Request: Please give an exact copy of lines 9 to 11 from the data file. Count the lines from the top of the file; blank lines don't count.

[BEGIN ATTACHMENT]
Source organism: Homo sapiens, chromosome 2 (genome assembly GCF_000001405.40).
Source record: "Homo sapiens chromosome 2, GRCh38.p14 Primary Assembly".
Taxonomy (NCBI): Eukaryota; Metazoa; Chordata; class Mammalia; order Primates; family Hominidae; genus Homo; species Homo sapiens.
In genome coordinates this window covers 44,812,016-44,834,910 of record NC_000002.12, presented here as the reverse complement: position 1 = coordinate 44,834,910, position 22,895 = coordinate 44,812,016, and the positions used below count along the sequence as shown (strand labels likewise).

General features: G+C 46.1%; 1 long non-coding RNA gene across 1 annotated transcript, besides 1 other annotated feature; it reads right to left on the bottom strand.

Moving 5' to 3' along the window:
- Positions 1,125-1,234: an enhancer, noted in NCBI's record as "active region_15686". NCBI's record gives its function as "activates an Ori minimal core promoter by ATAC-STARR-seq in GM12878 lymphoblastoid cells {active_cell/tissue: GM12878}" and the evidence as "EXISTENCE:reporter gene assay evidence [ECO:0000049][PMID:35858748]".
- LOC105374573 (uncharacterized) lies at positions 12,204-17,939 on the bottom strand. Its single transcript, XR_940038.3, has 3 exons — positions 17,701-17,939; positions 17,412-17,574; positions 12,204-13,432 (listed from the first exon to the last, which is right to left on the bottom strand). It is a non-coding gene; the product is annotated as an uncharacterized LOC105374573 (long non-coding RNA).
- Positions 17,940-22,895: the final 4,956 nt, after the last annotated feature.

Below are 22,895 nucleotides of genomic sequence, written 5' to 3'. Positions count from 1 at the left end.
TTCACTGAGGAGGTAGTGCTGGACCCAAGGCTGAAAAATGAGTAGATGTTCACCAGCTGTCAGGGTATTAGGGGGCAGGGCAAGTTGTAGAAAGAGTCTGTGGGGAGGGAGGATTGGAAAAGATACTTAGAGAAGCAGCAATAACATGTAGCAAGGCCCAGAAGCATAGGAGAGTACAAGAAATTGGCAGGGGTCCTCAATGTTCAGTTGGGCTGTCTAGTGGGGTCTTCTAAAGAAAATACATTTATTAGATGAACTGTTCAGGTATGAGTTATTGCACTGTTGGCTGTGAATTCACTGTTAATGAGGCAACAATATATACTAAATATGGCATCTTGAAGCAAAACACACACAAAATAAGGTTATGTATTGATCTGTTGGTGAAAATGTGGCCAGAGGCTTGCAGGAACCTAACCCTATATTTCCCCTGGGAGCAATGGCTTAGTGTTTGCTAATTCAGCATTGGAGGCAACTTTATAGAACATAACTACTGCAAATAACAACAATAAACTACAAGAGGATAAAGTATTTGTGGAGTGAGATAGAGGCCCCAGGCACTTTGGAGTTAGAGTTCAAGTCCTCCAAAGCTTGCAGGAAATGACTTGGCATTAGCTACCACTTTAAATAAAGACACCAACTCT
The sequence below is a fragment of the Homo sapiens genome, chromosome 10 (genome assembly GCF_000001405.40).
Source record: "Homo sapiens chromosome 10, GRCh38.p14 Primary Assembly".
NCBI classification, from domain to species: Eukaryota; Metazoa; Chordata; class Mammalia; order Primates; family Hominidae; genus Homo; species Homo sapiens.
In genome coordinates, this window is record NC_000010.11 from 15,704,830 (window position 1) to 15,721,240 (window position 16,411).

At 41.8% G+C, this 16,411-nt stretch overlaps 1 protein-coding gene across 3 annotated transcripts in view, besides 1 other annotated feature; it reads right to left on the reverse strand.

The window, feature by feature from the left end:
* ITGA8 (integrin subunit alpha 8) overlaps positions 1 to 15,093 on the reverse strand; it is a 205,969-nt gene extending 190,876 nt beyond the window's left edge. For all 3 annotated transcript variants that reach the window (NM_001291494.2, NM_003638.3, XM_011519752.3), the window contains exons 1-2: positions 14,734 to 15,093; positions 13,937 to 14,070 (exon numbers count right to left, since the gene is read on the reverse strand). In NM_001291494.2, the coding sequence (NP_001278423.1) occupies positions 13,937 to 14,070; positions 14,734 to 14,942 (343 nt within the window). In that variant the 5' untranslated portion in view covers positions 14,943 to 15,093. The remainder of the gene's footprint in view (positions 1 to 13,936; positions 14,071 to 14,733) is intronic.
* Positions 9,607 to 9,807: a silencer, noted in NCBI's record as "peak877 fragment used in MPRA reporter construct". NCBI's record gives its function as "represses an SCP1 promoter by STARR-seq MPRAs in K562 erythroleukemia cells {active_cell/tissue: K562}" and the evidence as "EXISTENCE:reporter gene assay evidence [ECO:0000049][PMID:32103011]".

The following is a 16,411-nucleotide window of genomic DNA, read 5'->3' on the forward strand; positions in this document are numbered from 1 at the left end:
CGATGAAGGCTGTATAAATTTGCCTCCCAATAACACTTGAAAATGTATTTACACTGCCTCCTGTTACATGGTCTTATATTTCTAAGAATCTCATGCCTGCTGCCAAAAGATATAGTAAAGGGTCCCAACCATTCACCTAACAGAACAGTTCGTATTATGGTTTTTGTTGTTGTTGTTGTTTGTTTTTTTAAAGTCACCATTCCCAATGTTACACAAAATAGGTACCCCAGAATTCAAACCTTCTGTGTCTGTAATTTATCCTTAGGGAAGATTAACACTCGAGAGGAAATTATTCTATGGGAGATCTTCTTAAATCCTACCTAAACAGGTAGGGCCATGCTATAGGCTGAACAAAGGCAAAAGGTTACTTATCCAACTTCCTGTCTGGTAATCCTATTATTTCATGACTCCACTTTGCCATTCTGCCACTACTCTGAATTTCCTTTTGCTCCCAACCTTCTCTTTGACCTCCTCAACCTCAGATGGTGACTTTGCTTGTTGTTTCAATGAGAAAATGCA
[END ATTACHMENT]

- Positions 17,940-22,895: the final 4,956 nt, after the last annotated feature.

Below are 22,895 nucleotides of genomic sequence, written 5' to 3'. Positions count from 1 at the left end.
TTCACTGAGGAGGTAGTGCTGGACCCAAGGCTGAAAAATGAGTAGATGTTCACCAGCTGTCAGGGTATTAGGGGGCAGGGCAAGTTGTAGAAAGAGTCTGTGGGGAGGGAGGATTGGAAAAGATACTTAGAGAAGCAGCAATAACATGTAGCAAGGCCCAGAAGCATAGGAGAGTACAAGAAATTGGCAGGGGTCCTCAATGTTCAGTTGGGCTGTCTAGTGGGGTCTTCTAAAGAAAATACATTTATTAGATGAACTGTTCAGGTATGAGTTATTGCACTGTTGGCTGTGAATTCACTGTTAATGAGGCAACAATATATACTAAATATGGCATCTTGAAGCAAAACACACACAAAATAAGGTTATGTATTGATCTGTTGGTGAAAATGTGGCCAGAGGCTTGCAGGAACCTAACCCTATATTTCCCCTGGGAGCAATGGCTTAGTGTTTGCTAATTCAGCATTGGAGGCAACTTTATAGAACATAACTACTGCAAATAACAACAATAAACTACAAGAGGATAAAGTATTTGTGGAGTGAGATAGAGGCCCCAGGCACTTTGGAGTTAGAGTTCAAGTCCTCCAAAGCTTGCAGGAAATGACTTGGCATTAGCTACCACTTTAAATAAAGACACCAACTCT